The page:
TRPA1 is a Ca2+-permeable, non-selective cation channel and one of the key pain sensors in mammals. It has emerged as a novel target for analgesics and anti-inflammatory agents. Pain sensation mediated by TRPA1 involves modification of N-terminal cysteine residues on the channel by thiol-reactive compounds and inflammatory mediators. Binding of thiol-reactive compounds to the channel in the resting state leads to channel activation followed rapidly by desensitization. While channel activity has been studied extensively by electrophysiological methods, little is known about the structural mechanisms of channel activation and desensitization. Additionally, two compounds that directly inhibit TRPA1 are in pre-clinical trials, and understanding the mechanism of TRPA1 inhibition by these compounds will be important for advancing our knowledge of the structural differences between functionally relevant TRPA1 conformations. Using cryo-EM, site-directed mutagenesis, limited proteolysis, and mass spectrometry, in this grant we aim to establish a detailed structural understanding of the mechanisms of TRPA1 channel activation, desensitization and inhibition, which will help facilitate rational design of novel analgesics. !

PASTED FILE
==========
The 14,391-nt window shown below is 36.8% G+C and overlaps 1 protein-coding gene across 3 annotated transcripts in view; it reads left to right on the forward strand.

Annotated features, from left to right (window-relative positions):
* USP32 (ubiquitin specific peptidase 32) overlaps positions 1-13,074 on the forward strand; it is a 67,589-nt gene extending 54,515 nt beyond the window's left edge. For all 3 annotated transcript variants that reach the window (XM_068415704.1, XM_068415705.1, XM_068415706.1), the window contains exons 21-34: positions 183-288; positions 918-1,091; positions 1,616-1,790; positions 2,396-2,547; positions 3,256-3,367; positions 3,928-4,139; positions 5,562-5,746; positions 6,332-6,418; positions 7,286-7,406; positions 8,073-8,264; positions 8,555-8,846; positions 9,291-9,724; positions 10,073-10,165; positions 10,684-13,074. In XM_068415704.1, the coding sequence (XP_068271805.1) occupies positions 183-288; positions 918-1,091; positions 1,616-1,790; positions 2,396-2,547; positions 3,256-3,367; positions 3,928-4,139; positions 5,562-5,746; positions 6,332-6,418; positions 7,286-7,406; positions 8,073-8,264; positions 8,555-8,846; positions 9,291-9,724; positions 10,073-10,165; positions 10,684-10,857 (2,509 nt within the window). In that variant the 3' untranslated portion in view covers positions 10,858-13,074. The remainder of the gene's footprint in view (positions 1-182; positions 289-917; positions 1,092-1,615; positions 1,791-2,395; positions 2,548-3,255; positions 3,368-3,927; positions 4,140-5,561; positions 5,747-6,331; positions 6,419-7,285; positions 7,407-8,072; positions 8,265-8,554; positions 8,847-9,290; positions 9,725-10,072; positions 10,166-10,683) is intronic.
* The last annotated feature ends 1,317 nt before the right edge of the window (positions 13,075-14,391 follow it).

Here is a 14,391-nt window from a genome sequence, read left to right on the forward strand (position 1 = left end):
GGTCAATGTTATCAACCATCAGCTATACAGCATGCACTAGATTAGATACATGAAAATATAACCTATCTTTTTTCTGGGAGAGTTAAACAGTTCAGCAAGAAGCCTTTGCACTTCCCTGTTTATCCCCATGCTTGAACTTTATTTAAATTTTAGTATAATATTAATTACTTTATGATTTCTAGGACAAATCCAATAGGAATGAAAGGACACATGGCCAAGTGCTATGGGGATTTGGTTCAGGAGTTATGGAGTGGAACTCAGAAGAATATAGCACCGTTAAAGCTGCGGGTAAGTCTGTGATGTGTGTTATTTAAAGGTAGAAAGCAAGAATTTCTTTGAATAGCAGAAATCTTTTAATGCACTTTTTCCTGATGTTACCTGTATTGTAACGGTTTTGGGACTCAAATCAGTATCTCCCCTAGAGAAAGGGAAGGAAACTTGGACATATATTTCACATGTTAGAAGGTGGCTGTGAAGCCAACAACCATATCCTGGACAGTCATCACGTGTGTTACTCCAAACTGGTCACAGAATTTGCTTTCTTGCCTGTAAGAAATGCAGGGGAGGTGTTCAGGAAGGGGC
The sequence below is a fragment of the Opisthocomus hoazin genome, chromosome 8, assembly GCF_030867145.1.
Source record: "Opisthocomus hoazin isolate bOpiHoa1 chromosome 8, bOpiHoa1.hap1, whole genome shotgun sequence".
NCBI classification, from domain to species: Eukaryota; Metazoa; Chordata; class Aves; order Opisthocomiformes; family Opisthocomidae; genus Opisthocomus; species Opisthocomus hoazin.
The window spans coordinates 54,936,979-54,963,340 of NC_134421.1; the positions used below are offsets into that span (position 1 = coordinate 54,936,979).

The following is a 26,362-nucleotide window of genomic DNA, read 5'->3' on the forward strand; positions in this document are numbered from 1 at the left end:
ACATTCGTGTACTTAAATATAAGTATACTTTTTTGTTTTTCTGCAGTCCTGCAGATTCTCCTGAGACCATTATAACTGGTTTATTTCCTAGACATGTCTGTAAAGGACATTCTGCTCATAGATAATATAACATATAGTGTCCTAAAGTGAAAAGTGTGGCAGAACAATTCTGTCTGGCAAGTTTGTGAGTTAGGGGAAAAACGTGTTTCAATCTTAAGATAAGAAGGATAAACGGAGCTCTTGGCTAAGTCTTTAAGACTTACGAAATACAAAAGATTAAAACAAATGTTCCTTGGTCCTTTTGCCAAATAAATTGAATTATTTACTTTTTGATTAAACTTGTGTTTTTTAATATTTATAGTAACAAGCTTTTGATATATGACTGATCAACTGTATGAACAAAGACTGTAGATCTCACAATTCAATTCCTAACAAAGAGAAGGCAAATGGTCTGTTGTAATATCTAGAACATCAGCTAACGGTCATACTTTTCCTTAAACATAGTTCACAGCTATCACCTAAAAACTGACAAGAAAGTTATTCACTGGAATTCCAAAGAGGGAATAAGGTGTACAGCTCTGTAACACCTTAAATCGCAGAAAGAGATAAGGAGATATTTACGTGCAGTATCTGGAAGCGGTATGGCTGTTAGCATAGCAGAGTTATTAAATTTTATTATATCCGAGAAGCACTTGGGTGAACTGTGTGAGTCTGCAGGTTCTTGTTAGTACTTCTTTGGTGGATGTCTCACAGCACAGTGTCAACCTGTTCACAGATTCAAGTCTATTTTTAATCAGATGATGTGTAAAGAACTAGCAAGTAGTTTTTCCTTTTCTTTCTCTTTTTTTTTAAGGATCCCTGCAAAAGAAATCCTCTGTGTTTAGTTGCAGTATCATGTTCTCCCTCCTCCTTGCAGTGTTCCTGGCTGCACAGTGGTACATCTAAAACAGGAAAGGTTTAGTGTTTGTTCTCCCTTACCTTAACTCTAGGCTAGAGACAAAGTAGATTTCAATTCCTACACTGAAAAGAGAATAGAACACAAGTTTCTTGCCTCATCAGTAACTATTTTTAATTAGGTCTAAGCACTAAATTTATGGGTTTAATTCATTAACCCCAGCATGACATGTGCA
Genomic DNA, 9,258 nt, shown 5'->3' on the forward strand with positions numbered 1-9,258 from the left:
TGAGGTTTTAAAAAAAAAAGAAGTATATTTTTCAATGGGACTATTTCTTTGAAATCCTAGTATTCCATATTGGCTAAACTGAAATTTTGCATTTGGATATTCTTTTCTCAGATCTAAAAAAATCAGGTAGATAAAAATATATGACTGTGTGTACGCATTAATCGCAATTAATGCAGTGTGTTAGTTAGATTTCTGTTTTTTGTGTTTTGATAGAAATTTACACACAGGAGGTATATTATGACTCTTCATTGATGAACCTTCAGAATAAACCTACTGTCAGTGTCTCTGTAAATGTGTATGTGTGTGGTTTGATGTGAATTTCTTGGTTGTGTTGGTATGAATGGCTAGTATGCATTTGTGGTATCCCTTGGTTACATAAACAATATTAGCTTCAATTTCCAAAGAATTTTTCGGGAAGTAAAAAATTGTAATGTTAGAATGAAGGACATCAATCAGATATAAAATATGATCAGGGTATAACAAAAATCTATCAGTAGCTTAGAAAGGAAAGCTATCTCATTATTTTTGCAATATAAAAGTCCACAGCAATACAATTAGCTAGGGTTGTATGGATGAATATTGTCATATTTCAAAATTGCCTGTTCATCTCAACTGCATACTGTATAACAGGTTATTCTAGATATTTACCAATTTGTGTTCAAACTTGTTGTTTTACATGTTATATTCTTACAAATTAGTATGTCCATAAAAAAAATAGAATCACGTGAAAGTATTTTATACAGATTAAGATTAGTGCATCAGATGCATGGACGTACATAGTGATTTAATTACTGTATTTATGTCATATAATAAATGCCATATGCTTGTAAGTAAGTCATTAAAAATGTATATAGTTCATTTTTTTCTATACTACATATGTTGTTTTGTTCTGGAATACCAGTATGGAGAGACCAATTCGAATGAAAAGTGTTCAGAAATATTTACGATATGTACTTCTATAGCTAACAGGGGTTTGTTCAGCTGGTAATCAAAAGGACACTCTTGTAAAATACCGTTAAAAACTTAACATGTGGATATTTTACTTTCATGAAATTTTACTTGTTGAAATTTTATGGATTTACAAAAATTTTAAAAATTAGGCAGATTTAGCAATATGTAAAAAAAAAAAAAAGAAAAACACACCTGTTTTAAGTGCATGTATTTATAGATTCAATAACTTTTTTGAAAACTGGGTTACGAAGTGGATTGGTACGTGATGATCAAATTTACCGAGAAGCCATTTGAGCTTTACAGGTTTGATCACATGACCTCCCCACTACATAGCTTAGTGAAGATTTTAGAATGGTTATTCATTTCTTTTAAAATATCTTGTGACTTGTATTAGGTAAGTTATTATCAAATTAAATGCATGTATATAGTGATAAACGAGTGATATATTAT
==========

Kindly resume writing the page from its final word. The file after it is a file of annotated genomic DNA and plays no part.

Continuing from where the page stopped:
Pain, while serving the beneficial function of provoking our attention to dangerous situations, is an unpleasant sensory and emotional experience. TRPA1 is a Ca2+-permeable, non-selective cation channel and one of the key pain sensors in mammals. This proposal focuses on establishing a detailed structural understanding of the mechanisms of TRPA1 channel activation, desensitization and inhibition, which will help facilitate rational design of novel analgesics.
|Huynh, Kevin W; Cohen, Matthew R; Moiseenkova-Bell, Vera Y (2014) Application of amphipols for structure-functional analysis of TRP channels. J Membr Biol 247:843-51|